3. A method according to claim 1, wherein the temperature of the coated core material is continuously elevated over a period of about 20 minutes to 1 hour.
4. A method according to claim 1, wherein the solution contains salts of at least two metals and the electroconductive substance formed is an oxygen-containing solid solution of said metals.
5. A method according to claim 1, which further comprises preliminary drying between the application of the solution onto the core material and the continuous elevation of the temperature of the coated core material.
6. A method according to claim 1 further including the step of subjecting the resulting heat treated coated core material to a post heat treatment carried out at a temperature of 450° to 600° C. for a period of 10 minutes to 12 hours.
7. The method according to claim 1 wherein the application of said metal salt solution to the electroconductive core material and subsequent heat treatment operation is carried out at least more than one time.
8. The method according to claim 7 wherein the operation is repeated from 2 to 30 times to produce the desired coated electrode.
9. The method according to claim 1 wherein said metal salt is selected from at least one member of the group consisting of metal chlorides, metal nitrates and metal sulfates.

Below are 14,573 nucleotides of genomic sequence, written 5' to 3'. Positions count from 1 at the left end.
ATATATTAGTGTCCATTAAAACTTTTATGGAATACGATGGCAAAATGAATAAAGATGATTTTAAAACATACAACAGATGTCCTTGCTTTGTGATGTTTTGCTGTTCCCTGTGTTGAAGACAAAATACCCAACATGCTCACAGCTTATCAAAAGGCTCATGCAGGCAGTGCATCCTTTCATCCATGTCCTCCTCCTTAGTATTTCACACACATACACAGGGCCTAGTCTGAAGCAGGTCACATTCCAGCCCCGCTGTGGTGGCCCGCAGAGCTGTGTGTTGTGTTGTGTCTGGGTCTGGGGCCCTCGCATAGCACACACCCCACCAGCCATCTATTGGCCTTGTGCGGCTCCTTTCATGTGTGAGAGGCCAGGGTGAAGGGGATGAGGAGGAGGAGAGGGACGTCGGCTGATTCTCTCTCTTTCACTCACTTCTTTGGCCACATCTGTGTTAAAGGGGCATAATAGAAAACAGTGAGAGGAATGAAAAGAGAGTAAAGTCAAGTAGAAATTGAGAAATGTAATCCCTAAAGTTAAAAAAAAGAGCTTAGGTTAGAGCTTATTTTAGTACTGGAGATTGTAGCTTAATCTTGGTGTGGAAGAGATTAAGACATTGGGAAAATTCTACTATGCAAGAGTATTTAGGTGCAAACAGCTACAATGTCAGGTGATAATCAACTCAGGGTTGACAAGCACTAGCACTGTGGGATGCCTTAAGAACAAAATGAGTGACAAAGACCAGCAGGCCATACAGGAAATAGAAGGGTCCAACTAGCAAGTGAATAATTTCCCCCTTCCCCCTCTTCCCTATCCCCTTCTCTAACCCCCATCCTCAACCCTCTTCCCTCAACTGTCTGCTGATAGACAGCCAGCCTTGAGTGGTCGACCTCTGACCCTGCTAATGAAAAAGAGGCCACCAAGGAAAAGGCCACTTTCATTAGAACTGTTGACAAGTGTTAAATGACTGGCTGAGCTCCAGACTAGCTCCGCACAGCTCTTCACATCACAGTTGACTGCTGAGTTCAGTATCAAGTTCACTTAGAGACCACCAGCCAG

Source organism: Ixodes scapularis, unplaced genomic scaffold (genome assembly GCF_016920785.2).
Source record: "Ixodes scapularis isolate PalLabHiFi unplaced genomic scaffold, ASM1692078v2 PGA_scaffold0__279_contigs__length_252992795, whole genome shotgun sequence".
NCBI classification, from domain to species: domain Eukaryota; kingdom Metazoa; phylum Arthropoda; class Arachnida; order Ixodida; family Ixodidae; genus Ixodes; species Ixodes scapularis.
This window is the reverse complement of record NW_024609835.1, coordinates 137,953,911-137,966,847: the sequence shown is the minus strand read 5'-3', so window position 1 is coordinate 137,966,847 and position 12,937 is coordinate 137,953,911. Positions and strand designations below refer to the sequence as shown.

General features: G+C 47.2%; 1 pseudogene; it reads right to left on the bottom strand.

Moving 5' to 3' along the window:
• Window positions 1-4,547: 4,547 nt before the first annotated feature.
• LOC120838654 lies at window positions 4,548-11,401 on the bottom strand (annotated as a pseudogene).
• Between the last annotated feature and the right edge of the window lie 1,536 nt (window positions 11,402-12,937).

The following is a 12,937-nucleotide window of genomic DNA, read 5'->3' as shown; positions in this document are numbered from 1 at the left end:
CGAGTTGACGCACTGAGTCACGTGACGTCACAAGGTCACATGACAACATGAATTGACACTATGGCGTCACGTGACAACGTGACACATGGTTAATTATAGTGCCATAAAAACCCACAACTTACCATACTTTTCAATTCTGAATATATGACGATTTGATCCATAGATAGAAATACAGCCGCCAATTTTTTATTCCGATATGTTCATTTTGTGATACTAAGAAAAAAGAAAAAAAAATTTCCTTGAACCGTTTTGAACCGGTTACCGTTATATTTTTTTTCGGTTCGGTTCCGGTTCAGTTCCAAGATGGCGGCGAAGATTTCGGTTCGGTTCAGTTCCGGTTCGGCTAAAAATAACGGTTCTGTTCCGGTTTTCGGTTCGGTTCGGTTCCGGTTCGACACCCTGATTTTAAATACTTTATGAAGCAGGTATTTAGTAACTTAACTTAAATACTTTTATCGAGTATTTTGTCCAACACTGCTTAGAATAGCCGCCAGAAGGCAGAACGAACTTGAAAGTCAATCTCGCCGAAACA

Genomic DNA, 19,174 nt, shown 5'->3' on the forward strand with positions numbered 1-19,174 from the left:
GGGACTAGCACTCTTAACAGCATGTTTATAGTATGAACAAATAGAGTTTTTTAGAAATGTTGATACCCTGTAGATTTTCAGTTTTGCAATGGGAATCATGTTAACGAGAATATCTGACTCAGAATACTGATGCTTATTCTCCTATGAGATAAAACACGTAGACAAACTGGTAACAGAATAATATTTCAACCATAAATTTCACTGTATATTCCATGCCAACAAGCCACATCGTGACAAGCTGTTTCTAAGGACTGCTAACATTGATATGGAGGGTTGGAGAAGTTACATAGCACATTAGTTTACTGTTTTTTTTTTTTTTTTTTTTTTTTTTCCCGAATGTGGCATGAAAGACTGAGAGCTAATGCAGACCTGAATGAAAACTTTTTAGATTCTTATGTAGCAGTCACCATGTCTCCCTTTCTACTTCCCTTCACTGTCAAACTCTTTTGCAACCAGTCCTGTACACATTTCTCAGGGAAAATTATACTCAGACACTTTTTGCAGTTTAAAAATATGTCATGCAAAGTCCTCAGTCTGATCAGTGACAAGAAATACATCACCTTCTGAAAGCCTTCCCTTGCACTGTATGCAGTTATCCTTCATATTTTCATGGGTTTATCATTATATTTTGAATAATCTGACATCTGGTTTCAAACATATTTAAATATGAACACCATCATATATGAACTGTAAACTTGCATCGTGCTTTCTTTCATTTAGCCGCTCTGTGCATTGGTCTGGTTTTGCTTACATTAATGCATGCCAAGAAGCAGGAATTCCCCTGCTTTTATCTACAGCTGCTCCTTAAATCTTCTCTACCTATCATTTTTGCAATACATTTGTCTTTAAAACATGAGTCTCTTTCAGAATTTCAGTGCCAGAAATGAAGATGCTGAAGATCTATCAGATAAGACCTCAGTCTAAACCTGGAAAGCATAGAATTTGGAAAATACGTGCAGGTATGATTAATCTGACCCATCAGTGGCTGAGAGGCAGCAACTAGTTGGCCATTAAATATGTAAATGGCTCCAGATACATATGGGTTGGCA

10. The method according to claim 1 wherein the core material having the solution of the metal salt applied thereto is subjected to a preliminary drying step prior to the stated heat treatment.
11. An electrode produced according to the method of claims 1, 2, 3, 4, 5, 6, 7, 8, 9 or 10.
Description
BACKGROUND AND SUMMARY OF THE INVENTION

The present invention relates to a method of producing a coated electrode. More particularly, the present invention is concerned with a method of producing an electrode which comprises applying onto the surface of a corrosion-resistant electroconductive core material a solution of at least one metal salt capable of forming an electroconductive substance by heat treatment, and subjecting the electroconductive core material having said at least one metal salt applied thereonto to a heat treatment.